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Preventing Childhood Obesity: Health in the Balance
trajectories of these social and politically defined groups are associated with some differences in gene frequencies that may be linked with obesity development. Regardless, as discussed earlier in this chapter, the predominant factors responsible for the expression of obesity as a general population phenomenon are the linked behavioral and environmental factors outlined in the framework in Figure 3-2.
Many factors that potentially mediate racial and ethnic differences and predispose minority children and youth to high obesity risks can be postulated across physical, economic, sociocultural, and policy/political environments (Tables 3-1 and 3-2). Socioeconomic inequities are disproportionately common in minority populations and some of the excess risk may be mediated through economic and physical environmental factors related to low income or living in low-income communities. Other factors may affect individuals and communities on the basis of sociocultural factors that are not dependent upon socioeconomic status. Eating and physical activity patterns in some minority communities are less favorable to weight control than those in the general population, and these differences are observed within socioeconomic strata (Kumanyika and Krebs-Smith, 2001). For example, targeted marketing of high-calorie, low-nutrient-dense foods on black-oriented television has been reported (Tirodkar and Jain, 2003). Less access to supermarkets or to good quality food in supermarkets has been associated with black neighborhoods (Morland et al., 2002a) (see Chapter 6).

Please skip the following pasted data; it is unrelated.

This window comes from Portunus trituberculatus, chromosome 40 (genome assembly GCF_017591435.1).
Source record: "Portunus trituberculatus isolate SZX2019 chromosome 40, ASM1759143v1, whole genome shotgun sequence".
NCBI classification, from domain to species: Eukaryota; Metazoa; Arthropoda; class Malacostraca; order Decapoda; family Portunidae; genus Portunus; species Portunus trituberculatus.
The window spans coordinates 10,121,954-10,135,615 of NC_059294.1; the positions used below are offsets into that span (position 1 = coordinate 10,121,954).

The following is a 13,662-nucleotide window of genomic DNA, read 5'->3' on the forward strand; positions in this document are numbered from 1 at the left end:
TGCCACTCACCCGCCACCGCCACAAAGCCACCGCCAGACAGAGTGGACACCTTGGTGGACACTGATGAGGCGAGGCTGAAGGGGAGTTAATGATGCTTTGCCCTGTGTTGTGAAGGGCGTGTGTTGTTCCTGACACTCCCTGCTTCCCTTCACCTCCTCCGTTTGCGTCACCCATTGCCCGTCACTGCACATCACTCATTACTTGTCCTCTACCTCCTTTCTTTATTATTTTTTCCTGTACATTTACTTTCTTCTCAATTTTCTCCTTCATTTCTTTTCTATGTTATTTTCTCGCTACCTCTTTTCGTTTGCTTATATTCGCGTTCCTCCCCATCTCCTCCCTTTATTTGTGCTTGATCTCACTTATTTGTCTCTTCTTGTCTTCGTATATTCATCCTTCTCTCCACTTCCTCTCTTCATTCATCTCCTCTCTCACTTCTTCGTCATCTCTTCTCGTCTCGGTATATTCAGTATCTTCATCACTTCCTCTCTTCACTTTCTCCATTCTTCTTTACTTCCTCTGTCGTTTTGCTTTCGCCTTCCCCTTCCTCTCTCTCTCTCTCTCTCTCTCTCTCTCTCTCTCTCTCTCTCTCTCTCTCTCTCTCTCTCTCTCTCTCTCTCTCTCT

Sociocultural variables that need to be considered when approaching obesity prevention to reduce racial and ethnic disparities include traditional cuisines and any aspect of the attitudes, beliefs, and values (referred to in Tables 3-1 and Table 3-2 as the ethos or climate) that may facilitate or inhibit the promotion of healthful eating, physical activity, and weight control patterns in children and youth in these communities (Kumanyika and Morssink, 1997; Kumanyika, 2002, 2004). This ethos may include cultural values of responsiveness to or harmonization with the existing environmental context, as opposed to assumptions that the context can (or should) necessarily be changed. Included in the sociocultural environment are the high prevalence of obesity (e.g., the normative presence of the problem) as well as high levels of obesity-related health problems. In addition, to the extent that a history of discrimination or marginalization based on race or ethnicity becomes intertwined with other sociocultural factors, a certain level of skepticism or distrust relative to mainstream information and initiatives, including health information, may influence the receptivity to obesity prevention messages—particularly when these messages seem to conflict with pre-existing attitudes and beliefs.